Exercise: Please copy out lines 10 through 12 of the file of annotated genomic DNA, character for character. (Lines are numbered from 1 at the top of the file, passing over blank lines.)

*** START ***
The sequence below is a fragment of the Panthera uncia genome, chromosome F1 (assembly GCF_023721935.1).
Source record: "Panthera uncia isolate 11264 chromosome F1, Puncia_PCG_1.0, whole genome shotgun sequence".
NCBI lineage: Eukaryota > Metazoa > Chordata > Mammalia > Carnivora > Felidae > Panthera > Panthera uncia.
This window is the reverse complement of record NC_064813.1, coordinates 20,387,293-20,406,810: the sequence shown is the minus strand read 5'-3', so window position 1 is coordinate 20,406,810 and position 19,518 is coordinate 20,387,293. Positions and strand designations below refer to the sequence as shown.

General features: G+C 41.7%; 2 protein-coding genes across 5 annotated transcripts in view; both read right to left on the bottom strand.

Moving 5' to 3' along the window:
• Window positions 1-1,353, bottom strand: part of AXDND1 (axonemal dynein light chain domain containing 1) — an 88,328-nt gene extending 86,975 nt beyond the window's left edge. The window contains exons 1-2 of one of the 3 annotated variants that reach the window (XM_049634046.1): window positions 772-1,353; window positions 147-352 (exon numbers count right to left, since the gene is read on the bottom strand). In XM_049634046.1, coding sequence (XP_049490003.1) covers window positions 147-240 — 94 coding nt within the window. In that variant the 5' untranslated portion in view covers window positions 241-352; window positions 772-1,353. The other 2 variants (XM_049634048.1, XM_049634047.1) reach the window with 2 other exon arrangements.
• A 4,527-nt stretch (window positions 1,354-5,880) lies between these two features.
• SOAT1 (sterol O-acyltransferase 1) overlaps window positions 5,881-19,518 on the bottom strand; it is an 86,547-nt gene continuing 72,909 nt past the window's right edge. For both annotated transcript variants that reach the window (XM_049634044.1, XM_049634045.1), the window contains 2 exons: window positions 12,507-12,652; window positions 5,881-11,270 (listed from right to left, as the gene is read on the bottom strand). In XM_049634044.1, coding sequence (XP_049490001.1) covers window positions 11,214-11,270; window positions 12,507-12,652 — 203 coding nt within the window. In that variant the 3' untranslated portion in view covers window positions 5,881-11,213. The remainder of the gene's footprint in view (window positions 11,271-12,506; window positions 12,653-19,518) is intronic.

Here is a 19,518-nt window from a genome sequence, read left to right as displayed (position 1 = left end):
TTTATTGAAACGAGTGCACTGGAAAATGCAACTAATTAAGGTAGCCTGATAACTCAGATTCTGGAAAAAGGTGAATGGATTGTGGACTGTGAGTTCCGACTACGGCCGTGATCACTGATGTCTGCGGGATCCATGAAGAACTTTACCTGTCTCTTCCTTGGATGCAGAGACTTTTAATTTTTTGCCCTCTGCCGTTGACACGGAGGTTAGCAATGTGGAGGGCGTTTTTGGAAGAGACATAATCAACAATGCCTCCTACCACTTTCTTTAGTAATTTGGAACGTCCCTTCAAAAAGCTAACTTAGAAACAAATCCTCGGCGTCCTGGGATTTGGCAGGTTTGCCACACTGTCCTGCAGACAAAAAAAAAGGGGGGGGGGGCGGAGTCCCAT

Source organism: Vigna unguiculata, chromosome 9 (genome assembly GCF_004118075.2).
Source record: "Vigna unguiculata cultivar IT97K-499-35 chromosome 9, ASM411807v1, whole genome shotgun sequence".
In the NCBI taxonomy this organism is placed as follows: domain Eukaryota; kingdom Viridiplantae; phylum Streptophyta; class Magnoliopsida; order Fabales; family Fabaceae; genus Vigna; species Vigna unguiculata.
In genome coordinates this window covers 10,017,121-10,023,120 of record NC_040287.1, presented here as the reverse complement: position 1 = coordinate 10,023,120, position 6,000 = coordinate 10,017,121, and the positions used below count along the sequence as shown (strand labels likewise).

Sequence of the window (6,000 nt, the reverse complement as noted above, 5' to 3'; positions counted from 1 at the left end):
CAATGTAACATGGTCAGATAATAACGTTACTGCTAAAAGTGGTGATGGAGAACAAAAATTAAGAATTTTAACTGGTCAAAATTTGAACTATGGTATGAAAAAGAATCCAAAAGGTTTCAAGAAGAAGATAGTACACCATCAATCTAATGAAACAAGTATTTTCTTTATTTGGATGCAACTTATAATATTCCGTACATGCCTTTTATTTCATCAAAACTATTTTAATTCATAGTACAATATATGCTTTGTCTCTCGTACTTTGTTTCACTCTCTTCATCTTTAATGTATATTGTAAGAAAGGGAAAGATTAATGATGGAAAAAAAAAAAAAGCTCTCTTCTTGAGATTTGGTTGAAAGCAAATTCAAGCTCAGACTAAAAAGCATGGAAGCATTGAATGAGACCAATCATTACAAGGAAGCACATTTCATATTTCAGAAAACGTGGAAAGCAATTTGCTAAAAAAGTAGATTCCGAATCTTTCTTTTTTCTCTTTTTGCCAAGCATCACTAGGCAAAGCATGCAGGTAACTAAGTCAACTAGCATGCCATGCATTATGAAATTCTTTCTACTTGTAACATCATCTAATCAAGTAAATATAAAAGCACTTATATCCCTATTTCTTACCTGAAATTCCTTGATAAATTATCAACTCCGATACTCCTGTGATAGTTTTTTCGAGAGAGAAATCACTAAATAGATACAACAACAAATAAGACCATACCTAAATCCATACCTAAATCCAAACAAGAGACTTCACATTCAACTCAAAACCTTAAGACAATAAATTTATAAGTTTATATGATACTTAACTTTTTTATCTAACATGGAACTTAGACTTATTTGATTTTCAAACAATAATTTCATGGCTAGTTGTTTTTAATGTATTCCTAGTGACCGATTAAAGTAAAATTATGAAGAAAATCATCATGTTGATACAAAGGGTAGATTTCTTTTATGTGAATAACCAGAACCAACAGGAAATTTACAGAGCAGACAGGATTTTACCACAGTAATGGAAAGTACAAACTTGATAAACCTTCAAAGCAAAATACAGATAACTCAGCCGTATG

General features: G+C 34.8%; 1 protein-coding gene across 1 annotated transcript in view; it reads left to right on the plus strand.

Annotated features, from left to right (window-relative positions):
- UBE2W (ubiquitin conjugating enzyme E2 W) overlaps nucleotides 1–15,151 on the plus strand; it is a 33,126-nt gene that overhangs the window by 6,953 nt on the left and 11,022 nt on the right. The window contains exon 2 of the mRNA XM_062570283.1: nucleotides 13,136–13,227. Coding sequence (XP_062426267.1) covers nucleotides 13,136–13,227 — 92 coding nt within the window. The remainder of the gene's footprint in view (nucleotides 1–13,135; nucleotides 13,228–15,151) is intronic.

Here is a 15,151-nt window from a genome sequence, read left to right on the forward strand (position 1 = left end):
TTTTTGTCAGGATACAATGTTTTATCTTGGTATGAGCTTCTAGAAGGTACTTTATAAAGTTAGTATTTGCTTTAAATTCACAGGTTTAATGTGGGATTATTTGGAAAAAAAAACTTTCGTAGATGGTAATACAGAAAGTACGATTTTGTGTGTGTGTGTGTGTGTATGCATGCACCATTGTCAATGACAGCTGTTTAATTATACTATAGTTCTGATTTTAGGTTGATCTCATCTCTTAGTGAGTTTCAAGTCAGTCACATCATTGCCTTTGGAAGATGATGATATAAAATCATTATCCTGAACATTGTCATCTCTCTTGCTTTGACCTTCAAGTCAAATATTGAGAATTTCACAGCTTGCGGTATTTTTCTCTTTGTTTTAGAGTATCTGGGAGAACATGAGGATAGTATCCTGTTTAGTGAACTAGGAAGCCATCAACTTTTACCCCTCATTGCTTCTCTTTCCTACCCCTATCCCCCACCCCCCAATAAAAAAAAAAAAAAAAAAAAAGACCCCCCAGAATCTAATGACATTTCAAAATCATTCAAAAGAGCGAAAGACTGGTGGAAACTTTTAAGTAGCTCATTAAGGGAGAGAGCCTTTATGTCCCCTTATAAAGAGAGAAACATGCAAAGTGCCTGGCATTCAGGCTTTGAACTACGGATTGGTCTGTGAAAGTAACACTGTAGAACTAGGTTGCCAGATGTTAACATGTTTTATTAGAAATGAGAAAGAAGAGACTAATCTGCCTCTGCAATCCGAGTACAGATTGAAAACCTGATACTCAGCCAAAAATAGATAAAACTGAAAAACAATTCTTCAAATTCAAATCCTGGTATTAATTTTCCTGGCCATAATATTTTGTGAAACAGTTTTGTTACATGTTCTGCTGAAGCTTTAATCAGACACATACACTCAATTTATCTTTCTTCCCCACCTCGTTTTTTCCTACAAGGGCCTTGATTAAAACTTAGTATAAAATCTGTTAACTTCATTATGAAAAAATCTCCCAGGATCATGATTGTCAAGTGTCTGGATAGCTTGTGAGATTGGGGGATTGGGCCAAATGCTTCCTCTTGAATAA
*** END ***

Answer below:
Here is a 19,518-nt window from a genome sequence, read left to right as displayed (position 1 = left end):
TTTATTGAAACGAGTGCACTGGAAAATGCAACTAATTAAGGTAGCCTGATAACTCAGATTCTGGAAAAAGGTGAATGGATTGTGGACTGTGAGTTCCGACTACGGCCGTGATCACTGATGTCTGCGGGATCCATGAAGAACTTTACCTGTCTCTTCCTTGGATGCAGAGACTTTTAATTTTTTGCCCTCTGCCGTTGACACGGAGGTTAGCAATGTGGAGGGCGTTTTTGGAAGAGACATAATCAACAATGCCTCCTACCACTTTCTTTAGTAATTTGGAACGTCCCTTCAAAAAGCTAACTTAGAAACAAATCCTCGGCGTCCTGGGATTTGGCAGGTTTGCCACACTGTCCTGCAGACAAAAAAAAAGGGGGGGGGGGCGGAGTCCCAT

Source organism: Vigna unguiculata, chromosome 9 (genome assembly GCF_004118075.2).